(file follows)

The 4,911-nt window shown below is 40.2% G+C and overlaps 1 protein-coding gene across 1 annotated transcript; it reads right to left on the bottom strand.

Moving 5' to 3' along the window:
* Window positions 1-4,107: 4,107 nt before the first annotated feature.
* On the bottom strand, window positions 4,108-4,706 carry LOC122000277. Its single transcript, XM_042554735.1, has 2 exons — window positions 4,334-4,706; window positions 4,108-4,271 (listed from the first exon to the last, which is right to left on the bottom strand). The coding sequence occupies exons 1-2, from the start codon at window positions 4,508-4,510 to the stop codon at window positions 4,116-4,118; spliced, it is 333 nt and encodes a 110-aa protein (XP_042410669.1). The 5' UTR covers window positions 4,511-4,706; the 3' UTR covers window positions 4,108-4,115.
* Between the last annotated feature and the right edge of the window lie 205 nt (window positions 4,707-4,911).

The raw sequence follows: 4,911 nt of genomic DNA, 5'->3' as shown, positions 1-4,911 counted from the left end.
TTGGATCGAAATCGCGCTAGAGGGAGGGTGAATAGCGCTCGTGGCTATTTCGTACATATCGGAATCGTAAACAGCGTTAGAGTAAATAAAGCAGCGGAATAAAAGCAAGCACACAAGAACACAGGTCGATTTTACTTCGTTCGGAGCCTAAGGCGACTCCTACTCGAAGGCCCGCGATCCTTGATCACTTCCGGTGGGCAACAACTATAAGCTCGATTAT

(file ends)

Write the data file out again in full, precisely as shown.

The 4,911-nt window shown below is 40.2% G+C and overlaps 1 protein-coding gene across 1 annotated transcript; it reads right to left on the bottom strand.

Moving 5' to 3' along the window:
* Window positions 1-4,107: 4,107 nt before the first annotated feature.
* On the bottom strand, window positions 4,108-4,706 carry LOC122000277. Its single transcript, XM_042554735.1, has 2 exons — window positions 4,334-4,706; window positions 4,108-4,271 (listed from the first exon to the last, which is right to left on the bottom strand). The coding sequence occupies exons 1-2, from the start codon at window positions 4,508-4,510 to the stop codon at window positions 4,116-4,118; spliced, it is 333 nt and encodes a 110-aa protein (XP_042410669.1). The 5' UTR covers window positions 4,511-4,706; the 3' UTR covers window positions 4,108-4,115.
* Between the last annotated feature and the right edge of the window lie 205 nt (window positions 4,707-4,911).

The raw sequence follows: 4,911 nt of genomic DNA, 5'->3' as shown, positions 1-4,911 counted from the left end.
TTGGATCGAAATCGCGCTAGAGGGAGGGTGAATAGCGCTCGTGGCTATTTCGTACATATCGGAATCGTAAACAGCGTTAGAGTAAATAAAGCAGCGGAATAAAAGCAAGCACACAAGAACACAGGTCGATTTTACTTCGTTCGGAGCCTAAGGCGACTCCTACTCGAAGGCCCGCGATCCTTGATCACTTCCGGTGGGCAACAACTATAAGCTCGATTAT